The Supreme Court
- The Creation of the National Judiciary
The detailed notes James Madison took at the Philadelphia Convention make it clear that the Framers devoted little time to the writing of or the content of Article III, which created the judicial branch of government. The Framers believed that a federal judiciary posed little of the threat of tyranny that they feared from the other two branches.
Alexander Hamilton argued in Federalist No. 78 that the judiciary would be the “least dangerous branch of government.” Anti-Federalists, however, did not agree with Hamilton. They particularly objected to a judiciary whose members had life tenure and the ability to interpret what was to be “the supreme law of the land,” a phrase that Anti Federalists feared would give the Supreme Court too much power.
The Framers also debated the need for any federal courts below the level of the Supreme Court. Some argued in favor of deciding all cases in state courts, with only appeals going before the Supreme Court. Others argued for a system of federal courts. A compromise left the final choice to Congress, and Article III, section 1, begins simply by vesting, “The Judicial Power of the United States…in one supreme Court, and in such inferior courts as the Congress may from time to time ordain and established”
- Judicial Review: Definition
The Power of the Supreme Court to review acts of other branches of government.
Definition: First decision by the Supreme Court to declare a law unconstitutional (1803). Here is a summary:
- At the very end of his term, President John Adams had made many federal appointments, including William Marbury as justice of the peace in the District of Columbia.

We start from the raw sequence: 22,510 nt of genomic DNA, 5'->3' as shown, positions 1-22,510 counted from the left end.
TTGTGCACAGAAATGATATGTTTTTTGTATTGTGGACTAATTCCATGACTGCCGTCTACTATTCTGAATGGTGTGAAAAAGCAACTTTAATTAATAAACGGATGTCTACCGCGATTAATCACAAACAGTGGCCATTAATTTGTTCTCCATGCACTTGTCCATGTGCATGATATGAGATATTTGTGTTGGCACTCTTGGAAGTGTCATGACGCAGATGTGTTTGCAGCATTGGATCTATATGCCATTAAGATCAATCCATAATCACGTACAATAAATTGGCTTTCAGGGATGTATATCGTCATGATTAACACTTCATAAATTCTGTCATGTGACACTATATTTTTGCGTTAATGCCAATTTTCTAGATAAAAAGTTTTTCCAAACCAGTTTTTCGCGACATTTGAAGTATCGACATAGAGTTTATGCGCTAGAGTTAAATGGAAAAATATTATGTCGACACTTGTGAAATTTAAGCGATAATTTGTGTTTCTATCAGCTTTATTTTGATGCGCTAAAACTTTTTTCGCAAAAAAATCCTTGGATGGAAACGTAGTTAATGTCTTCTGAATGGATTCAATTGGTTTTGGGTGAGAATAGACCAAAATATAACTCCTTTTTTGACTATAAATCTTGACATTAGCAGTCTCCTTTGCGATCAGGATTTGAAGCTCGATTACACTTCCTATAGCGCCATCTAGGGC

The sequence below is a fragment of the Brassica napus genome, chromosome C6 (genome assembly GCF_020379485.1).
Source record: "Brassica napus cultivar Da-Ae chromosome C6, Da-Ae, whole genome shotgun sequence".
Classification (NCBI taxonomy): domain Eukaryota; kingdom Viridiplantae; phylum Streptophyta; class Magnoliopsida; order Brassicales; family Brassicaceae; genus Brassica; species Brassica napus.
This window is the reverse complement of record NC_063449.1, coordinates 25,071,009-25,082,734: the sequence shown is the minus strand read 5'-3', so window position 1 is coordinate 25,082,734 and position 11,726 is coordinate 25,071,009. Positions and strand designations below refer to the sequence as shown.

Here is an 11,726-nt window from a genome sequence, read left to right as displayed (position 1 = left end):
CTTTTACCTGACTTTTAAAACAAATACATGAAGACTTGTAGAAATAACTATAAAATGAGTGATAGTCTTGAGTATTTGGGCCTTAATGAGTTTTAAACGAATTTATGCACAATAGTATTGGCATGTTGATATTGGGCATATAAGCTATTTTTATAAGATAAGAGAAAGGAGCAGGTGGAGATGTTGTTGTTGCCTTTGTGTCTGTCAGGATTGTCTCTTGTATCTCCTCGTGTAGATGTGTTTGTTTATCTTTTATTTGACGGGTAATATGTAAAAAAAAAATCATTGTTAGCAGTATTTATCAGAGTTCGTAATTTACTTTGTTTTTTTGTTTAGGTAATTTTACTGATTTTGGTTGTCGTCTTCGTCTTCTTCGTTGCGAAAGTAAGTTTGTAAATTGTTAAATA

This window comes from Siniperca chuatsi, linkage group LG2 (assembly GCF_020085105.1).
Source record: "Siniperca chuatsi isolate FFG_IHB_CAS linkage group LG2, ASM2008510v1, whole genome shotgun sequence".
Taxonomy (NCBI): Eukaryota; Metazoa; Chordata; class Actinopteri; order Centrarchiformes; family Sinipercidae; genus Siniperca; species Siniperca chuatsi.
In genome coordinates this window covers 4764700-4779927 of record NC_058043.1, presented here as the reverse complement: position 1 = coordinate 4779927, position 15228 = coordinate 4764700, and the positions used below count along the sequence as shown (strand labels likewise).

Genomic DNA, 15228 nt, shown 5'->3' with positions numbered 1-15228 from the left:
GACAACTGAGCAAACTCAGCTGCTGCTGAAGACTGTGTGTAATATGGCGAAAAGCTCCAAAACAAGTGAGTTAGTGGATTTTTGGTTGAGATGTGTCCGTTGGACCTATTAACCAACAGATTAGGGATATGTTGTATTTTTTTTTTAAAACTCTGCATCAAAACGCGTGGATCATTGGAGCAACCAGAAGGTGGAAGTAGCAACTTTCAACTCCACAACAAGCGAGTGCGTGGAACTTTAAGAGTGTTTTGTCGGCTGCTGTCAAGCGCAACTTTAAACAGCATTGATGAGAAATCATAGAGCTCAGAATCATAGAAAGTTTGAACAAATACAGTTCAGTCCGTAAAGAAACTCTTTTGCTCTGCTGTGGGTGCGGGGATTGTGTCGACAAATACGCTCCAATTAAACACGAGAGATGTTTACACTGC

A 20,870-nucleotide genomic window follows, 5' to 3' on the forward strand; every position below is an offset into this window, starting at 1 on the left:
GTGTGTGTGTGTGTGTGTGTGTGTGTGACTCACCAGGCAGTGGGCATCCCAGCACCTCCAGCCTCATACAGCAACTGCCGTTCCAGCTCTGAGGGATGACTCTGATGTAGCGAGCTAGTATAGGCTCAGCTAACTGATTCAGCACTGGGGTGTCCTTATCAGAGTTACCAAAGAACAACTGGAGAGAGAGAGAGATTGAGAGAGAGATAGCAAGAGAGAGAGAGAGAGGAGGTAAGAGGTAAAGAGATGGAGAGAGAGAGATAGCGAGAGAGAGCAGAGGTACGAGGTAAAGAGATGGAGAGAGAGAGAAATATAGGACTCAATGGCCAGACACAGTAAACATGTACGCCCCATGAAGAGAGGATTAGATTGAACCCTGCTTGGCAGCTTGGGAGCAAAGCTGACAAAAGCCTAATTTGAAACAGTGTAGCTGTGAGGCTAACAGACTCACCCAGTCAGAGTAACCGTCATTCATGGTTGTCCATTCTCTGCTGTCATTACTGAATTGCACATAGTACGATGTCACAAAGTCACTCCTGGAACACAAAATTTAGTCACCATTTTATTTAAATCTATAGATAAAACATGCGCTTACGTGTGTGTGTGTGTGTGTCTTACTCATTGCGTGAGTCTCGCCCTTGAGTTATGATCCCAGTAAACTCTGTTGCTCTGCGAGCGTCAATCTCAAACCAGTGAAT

- Thomas Jefferson, the new president, refused to recognize the appointment of Marbury.
- The normal practice of making such appointments was to deliver a “commission,” or notice, of appointment. This was normally done by the Secretary of State. Jefferson’s Secretary of State at the time was James Madison.
- At the direction of Jefferson, Madison refused to deliver Marbury’s commission. Marbury sued Madison, and the Supreme Court took the case.
- Chief Justice John Marshall wrote that the Judiciary Act of 1789, which spelled out the practice of delivering such commissions for judges and justices of the peace, was unconstitutional because it gave the Supreme Court authority that was denied it by Article III of the Constitution. Thus, the Supreme Court said, the Judiciary Act of 1789 was illegal and not to be followed.
This was the first time the Supreme Court struck down a law because it was unconstitutional. It was the beginning of the practice of “judicial review.”
- The Types of Cases the Supreme Court adheres to:
- All cases arising under the Constitution and laws or treaties of the United States
- All cases of admiralty or maritime jurisdiction
- Cases in which the United States is a party
- Controversies between a state and citizens of another state
- Controversies between two or more states
- Controversies between citizens of different states
- Controversies between citizens of the same states claiming lands under grants in different states
- Controversies between a state, or the citizens thereof, and foreign states or citizens thereof
- All cases affecting ambassadors or other public ministers